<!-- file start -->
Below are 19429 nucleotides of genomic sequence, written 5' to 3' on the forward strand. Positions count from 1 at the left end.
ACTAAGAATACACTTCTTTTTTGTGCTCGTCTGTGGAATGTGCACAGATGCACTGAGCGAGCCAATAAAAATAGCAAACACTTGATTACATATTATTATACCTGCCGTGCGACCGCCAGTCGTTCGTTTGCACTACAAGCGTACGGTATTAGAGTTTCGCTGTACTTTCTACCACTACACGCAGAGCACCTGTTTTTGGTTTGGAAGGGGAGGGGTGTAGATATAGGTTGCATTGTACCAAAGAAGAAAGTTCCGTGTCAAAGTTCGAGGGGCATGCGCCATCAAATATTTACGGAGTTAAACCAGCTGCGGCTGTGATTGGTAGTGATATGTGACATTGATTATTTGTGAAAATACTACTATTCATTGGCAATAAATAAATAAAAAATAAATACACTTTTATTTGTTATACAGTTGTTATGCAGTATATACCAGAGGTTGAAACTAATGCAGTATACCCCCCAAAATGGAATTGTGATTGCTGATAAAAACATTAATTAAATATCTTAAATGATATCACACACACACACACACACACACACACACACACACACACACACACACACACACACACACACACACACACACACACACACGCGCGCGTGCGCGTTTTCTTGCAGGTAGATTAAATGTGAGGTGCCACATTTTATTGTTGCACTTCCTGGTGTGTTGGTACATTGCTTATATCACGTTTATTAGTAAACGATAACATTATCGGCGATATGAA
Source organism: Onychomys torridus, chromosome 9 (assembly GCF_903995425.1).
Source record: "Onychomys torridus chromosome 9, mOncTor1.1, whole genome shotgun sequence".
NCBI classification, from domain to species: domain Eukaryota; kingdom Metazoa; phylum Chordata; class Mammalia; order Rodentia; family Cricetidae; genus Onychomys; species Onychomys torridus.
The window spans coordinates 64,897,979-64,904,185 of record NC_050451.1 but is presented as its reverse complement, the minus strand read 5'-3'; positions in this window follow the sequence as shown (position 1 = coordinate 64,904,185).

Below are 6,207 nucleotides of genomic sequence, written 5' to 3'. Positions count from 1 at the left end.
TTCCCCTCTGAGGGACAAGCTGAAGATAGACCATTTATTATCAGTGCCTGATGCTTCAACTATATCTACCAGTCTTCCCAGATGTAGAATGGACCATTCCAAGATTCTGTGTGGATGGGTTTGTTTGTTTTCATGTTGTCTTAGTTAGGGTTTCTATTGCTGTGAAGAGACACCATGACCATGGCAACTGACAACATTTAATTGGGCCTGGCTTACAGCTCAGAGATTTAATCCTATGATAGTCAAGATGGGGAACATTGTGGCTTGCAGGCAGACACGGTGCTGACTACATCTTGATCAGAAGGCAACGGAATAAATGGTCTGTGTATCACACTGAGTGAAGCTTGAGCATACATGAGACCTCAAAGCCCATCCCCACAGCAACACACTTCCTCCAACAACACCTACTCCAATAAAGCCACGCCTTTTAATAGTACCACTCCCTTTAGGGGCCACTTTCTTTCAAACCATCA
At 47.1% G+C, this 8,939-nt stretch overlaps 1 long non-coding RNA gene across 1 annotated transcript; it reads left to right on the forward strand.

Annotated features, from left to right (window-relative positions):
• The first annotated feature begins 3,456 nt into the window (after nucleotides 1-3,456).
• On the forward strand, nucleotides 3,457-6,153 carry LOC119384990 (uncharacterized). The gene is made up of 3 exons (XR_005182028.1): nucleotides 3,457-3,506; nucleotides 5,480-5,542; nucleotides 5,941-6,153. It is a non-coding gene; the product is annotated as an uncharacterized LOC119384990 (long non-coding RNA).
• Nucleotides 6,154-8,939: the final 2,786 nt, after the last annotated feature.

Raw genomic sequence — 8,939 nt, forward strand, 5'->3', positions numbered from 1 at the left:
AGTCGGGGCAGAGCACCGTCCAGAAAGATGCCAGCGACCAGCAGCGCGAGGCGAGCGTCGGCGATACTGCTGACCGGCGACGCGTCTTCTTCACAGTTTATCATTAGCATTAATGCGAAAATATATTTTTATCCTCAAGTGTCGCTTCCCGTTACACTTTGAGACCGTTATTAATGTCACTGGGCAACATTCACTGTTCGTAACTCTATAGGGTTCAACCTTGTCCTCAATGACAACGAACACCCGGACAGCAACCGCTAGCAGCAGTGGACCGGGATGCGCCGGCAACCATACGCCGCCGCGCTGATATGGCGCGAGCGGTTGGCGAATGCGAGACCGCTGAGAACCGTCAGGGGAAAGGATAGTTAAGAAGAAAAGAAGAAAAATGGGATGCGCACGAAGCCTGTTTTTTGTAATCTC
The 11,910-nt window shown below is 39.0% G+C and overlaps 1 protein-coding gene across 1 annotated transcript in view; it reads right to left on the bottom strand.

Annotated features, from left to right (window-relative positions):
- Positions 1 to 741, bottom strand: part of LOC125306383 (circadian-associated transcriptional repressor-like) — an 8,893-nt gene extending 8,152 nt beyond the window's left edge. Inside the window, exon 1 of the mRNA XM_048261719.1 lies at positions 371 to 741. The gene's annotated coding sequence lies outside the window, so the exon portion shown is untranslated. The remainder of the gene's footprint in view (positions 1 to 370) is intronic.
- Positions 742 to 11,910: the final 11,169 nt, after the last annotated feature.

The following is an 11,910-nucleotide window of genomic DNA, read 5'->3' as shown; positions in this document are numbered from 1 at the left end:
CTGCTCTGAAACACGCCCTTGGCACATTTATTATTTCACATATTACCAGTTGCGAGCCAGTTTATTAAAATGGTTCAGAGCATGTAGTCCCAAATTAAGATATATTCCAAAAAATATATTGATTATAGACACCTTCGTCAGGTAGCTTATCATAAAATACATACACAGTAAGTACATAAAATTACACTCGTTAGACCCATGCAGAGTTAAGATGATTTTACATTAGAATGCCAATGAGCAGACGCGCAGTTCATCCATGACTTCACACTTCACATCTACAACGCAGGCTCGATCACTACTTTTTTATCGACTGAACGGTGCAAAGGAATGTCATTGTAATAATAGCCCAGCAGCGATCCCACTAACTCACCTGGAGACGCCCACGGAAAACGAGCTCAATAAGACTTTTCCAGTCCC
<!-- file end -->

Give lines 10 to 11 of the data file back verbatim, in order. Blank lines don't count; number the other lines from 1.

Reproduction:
Annotated features, from left to right (window-relative positions):
• The first annotated feature begins 3,456 nt into the window (after nucleotides 1-3,456).